Justice prevails … B of A shareholders shielded from double-jeopardy

The HomaFiles were all over this one early (thanks to a provocative inquiry from SMH — an MSB alum).  We raised the issue way before the WSJ or anybody else. 

In an Aug. 26 post, HomaFiles asked whether it was double jeopardy for shareholders if the SEC fines a company for misleading or defrauding its shareholders.

Apparently, the courts asked the same question …  and ruled accordingly.  Coincidence?

* * * * *

WSJ,  Judge Tosses Out B of A Bonus Deal, Sep 15, 2009

A federal judge threw out the Securities and Exchange Commission’s proposed settlement with Bank of America over its disclosure of controversial bonuses paid to Merrill Lynch employees, in an unusual ruling that casts doubts about how the agency handles probes of major U.S. companies.

The SEC declined to sue bank executives, saying the banks’ lawyers wrote the allegedly misleading language and it couldn’t find evidence that bank executives intended to mislead shareholders.

Instead, the SEC sued the company itself, i.e. the shareholders .

In a rare scuttling of an SEC settlement, Judge Rakoff said the $33 million fine levied on Bank of America “does not comport with the most elementary notions of justice and morality” because the company’s shareholders — the victims of the alleged misconduct — are the same people being asked to pay the fine.

The judge also had little sympathy for the SEC’s argument that it would be too difficult to pursue executives, since they had been guided by lawyers. “If that is the case, why are the penalties not then sought from the lawyers? And why, in any event, does that justify imposing penalties on the victims of the lie, shareholders?” he asked.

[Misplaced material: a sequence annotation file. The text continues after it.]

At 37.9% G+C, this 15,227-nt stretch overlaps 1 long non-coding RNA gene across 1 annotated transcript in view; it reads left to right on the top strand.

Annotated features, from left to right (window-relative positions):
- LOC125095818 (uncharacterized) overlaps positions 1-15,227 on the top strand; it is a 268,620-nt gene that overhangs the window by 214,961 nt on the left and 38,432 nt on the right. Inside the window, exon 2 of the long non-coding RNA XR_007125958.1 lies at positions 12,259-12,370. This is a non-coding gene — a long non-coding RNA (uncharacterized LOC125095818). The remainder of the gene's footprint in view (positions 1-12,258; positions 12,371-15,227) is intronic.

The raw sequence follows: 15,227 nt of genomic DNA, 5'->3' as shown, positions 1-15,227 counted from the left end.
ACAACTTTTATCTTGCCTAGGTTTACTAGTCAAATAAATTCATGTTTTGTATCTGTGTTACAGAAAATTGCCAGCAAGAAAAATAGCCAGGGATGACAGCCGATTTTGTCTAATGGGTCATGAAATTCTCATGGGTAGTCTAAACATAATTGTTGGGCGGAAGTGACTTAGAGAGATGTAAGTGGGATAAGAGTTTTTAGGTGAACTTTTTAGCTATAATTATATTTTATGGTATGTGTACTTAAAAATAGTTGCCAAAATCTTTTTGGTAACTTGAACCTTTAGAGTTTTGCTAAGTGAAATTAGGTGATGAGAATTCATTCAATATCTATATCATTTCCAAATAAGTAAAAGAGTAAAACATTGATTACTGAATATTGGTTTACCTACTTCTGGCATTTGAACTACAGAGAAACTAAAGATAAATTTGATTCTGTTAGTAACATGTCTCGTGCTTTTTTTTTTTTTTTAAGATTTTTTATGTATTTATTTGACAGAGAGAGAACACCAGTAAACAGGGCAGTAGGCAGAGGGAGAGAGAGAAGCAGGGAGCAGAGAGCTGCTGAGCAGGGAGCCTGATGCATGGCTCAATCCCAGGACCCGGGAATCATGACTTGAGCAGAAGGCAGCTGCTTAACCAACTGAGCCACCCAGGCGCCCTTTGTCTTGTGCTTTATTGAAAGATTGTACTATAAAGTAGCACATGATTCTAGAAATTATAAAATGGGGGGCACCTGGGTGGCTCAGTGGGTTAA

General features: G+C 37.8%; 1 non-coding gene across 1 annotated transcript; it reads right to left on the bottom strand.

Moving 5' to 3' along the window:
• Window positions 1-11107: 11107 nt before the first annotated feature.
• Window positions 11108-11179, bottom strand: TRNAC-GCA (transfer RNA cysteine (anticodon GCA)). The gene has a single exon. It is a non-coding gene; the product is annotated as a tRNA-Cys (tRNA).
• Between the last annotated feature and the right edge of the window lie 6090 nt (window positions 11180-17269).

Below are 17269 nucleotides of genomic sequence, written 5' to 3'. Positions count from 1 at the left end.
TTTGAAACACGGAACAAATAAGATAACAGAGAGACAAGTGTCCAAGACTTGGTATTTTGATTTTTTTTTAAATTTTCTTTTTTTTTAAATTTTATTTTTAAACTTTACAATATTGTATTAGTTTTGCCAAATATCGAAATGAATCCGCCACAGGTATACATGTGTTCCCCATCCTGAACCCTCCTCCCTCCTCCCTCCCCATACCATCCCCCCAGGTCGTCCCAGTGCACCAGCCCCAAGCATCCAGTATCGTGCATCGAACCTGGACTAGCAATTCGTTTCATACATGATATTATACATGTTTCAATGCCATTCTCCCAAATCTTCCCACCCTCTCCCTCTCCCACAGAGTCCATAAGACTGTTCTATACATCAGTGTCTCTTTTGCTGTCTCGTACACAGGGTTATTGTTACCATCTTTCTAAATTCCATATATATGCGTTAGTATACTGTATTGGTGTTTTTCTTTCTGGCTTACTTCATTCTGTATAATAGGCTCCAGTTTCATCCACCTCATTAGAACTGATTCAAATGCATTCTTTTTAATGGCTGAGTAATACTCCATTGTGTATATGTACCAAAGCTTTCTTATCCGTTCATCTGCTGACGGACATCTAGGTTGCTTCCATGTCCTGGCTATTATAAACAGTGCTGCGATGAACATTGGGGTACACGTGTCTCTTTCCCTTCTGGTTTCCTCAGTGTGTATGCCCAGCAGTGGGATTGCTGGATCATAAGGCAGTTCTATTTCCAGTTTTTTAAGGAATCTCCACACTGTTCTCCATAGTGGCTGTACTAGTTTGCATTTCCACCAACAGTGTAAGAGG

He also had harsh words for BofA, which has recently filed court papers claiming its proxy statement was neither false nor misleading. “If the Bank is innocent of lying to its shareholders, why is it prepared to pay $33 million of its shareholders’ money as a penalty for lying to them?”


Full article:

* * * * *

Leave a Reply

Fill in your details below or click an icon to log in:

WordPress.com Logo

You are commenting using your WordPress.com account. Log Out /  Change )

Google photo

You are commenting using your Google account. Log Out /  Change )

Twitter picture

You are commenting using your Twitter account. Log Out /  Change )

Facebook photo

You are commenting using your Facebook account. Log Out /  Change )

Connecting to %s